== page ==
Source: Elder Joseph F. Smith
General Conference, October 1945

Topics: Freedom; Responsibility; Rights



We have to accept some government limitations on freedom if we who live in communities are to have life, liberty, and the pursuit of happiness. A condition of uninhibited individual freedom would allow the strong to oppress the weak. It would allow the eccentric desires of one person to restrict the freedom of many.

Interferences with our freedom do not deprive us of our free agency. When Pharaoh put Joseph in prison, he restricted Joseph’s freedom, but he did not take away his free agency. When Jesus drove the money changers out of the temple, he interfered with their freedom to engage in a particular activity at a particular time in a particular place, but he did not take away their free agency.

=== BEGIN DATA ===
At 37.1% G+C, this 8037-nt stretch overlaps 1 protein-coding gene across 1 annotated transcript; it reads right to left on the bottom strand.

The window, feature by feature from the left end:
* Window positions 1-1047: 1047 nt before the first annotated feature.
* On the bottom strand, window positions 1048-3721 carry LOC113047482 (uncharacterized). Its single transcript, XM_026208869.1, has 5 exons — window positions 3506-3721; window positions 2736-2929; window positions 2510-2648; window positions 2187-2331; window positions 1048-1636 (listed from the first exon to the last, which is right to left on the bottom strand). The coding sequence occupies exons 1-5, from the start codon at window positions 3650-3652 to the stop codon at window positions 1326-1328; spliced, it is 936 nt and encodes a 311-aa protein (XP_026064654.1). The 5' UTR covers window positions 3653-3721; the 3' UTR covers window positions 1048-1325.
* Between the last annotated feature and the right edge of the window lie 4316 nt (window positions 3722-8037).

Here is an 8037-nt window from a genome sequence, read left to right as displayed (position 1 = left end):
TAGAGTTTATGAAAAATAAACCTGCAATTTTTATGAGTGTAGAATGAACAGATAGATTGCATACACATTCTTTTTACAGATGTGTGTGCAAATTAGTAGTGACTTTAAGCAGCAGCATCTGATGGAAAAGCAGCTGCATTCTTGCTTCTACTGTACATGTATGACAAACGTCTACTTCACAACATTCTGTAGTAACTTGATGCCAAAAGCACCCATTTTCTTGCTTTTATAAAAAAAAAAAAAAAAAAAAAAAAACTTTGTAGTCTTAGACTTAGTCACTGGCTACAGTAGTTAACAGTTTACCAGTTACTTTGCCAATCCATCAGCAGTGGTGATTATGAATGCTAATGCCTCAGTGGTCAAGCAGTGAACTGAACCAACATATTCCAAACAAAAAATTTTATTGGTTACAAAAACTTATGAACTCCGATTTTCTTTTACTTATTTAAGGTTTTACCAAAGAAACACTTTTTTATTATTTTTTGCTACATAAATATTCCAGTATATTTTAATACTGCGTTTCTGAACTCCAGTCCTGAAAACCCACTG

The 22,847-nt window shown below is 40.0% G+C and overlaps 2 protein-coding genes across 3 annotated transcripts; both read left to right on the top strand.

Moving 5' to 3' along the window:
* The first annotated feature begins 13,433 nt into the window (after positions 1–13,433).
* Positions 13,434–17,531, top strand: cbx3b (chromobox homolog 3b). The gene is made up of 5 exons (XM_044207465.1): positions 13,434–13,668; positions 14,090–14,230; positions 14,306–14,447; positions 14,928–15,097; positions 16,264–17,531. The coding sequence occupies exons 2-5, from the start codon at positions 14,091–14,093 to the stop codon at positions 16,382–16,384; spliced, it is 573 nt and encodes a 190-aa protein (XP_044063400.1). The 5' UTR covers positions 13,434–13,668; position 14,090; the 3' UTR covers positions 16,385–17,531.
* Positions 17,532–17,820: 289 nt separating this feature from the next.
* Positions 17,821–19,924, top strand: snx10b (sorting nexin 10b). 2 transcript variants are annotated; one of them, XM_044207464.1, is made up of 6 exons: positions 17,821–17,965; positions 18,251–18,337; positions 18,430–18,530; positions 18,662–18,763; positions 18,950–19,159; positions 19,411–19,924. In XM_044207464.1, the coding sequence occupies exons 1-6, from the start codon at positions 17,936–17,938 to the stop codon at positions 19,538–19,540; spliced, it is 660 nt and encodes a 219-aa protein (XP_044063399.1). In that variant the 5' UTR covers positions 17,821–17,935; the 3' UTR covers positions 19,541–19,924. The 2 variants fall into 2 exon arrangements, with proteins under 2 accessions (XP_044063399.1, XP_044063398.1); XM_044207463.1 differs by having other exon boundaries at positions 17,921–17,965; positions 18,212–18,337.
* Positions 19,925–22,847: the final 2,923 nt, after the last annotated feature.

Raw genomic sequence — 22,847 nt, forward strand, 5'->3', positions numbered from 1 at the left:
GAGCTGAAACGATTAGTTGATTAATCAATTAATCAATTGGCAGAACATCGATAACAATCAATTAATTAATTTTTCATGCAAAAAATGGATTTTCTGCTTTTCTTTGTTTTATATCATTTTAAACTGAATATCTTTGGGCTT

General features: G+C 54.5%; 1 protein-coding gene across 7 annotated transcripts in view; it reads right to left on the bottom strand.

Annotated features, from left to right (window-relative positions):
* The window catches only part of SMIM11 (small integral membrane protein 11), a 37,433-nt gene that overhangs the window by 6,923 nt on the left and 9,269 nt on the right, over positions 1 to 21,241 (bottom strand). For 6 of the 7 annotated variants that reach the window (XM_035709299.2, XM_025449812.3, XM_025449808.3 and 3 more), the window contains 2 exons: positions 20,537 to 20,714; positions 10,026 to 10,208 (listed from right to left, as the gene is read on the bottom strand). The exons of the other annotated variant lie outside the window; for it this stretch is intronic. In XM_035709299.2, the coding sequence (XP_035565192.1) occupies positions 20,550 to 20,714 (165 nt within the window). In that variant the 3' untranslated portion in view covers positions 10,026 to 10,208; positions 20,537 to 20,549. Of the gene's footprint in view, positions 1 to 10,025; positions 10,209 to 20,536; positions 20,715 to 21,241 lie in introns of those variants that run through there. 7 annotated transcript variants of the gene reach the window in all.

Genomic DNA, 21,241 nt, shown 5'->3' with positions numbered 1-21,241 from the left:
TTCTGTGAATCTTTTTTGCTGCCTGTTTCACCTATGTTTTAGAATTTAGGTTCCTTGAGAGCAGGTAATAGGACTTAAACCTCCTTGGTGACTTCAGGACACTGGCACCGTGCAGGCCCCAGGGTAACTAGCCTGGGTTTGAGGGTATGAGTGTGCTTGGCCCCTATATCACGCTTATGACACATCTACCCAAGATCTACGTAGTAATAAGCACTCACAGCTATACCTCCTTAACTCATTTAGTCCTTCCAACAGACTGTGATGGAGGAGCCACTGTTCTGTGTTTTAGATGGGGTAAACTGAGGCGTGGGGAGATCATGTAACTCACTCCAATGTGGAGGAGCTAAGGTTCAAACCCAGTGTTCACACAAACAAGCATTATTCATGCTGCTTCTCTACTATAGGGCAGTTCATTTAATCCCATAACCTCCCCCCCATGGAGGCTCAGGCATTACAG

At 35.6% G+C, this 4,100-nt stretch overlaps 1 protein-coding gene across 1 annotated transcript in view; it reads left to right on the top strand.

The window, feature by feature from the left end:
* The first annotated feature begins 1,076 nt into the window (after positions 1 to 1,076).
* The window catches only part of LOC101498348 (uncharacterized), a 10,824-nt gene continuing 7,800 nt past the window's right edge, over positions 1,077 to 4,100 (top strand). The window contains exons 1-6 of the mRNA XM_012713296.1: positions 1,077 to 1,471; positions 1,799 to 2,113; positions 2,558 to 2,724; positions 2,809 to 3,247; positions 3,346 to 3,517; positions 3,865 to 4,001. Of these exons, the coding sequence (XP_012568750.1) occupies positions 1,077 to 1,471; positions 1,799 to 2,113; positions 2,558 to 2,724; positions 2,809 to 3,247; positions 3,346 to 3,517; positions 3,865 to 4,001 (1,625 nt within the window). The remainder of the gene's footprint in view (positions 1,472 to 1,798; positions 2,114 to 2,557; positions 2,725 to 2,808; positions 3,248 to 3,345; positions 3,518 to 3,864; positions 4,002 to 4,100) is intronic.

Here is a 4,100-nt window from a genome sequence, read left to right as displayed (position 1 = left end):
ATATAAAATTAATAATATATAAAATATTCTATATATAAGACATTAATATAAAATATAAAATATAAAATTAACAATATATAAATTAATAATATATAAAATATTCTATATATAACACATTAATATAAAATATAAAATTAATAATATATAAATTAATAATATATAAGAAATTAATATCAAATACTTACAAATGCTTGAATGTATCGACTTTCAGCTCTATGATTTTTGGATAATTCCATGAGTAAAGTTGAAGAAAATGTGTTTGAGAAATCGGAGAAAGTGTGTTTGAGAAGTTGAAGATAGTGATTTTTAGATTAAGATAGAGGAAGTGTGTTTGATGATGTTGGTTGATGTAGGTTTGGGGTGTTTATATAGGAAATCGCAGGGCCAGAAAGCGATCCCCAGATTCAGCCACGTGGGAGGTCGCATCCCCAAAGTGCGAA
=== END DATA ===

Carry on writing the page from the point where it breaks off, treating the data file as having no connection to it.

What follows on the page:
The Lord has told us in modern revelation that he established the Constitution of the United States to assure “that every many may act ... according to the moral agency which I have given unto him” (D&C 101:78). In other words, God established our Constitution to [10] give us the vital political freedom necessary for us to act upon our personal choices in civil government. This revelation shows the distinction between agency (the power of choice), which is God-given and freedom, the right to act upon our choices, which is protected by the Constitution and laws of the land.

Freedom is obviously of great importance, but, as these examples illustrate, freedom is always qualified in mortality. Consequently, it would be better if we did not conduct a public policy debate in terms of a loss of free agency, which is impossible under our doctrine. We ought to focus on the legality or wisdom of a proposed restriction of our freedom.

Source: Elder Dallin H. Oaks
Free Agency And Freedom
Forty-Fifth Annual Joseph Smith Memorial Service
LDS Institute of Religion, Logan, Utah
Sunday, January 17, 1988

Topics: Free Agency; Freedom



God hath made them free